Police numbers set to increase to meet new demands on force

Police and crime commissioner, Jason Ablewhite

Police and crime commissioner, Jason Ablewhite - Credit: Archant

The police and crime commissioner for Cambridgeshire has said that his force will be increasing the number of new officers in the next year, the first time the constabulary has expanded for more than a decade.

Jason Ablewhite said there would be 105 new constables in Cambridgeshire by the end of next April, in a bid to cope with an increase in demand from the public.

However, the commissioner told the Hunts Post that although the demand for officers was increasing, it wasn’t necessarily because of an increase in the level of crime.

Mr Ablewhite said the increase in the demand for officers wasn’t always due to a rise in crime, and in some cases police were called to deal with vulnerable people in need of help or guidance.

Mr Ablewhite said: “The main pressures of policing at the moment are demand, and a lot of that is non-crime related demand. You quite often hear a narrative about vulnerable health issues.

“We have a lot of elderly people walk out of homes on their own and go missing and all of these become priorities for the police to tackle. So demand is one of the biggest issues that we face.”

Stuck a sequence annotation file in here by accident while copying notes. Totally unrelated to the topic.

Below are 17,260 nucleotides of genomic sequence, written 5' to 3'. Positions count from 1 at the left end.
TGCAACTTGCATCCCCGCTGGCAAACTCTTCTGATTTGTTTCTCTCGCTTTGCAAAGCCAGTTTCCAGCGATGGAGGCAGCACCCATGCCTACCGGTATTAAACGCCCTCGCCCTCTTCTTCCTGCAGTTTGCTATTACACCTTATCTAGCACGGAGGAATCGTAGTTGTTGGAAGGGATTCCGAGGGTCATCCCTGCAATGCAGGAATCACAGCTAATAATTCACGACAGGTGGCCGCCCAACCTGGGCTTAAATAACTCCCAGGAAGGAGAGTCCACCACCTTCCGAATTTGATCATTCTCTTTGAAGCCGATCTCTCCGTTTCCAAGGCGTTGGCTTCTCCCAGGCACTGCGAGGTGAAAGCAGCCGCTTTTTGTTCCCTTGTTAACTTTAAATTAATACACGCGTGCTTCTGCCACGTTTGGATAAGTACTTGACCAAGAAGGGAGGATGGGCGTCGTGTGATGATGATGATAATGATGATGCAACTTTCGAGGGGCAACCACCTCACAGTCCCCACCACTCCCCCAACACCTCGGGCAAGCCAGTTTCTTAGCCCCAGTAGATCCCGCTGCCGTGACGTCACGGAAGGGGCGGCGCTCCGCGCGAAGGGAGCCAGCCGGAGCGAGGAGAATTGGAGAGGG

Responding to recent criticism from residents who were concerned about the number of ‘bobbies on the beat’, Mr Ablewhite said it would be impossible to deal with every incident but, by adding extra officers, it should help take the strain off the force.

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Mr Ablewhite said the force would be expanded by the end of April, which would be the first time the force has grown since 2005.

He said: “In order to respond to [increasing demand], the local policing review has reduced layers of supervision, from six areas to two, which increases the number of boots on the frontline and, with a prospective increase in Council Tax of £1 for band D home, all of that money will go into supplying new officers.” Mr Ablewhite also spoke about how the number of crimes that are being committed may have to be investigated behind a computer screen which may be a reason for people not seeing as many officers patrolling the streets.

He said: “A lot of crimes these days that we have to try and deal with are cyber crime, which a lot of the time will require officers to sit behind a desk and investigate. This is one of the reasons why people may not be seeing as many officers physically on the beat, but doesn’t mean they aren’t doing their job.”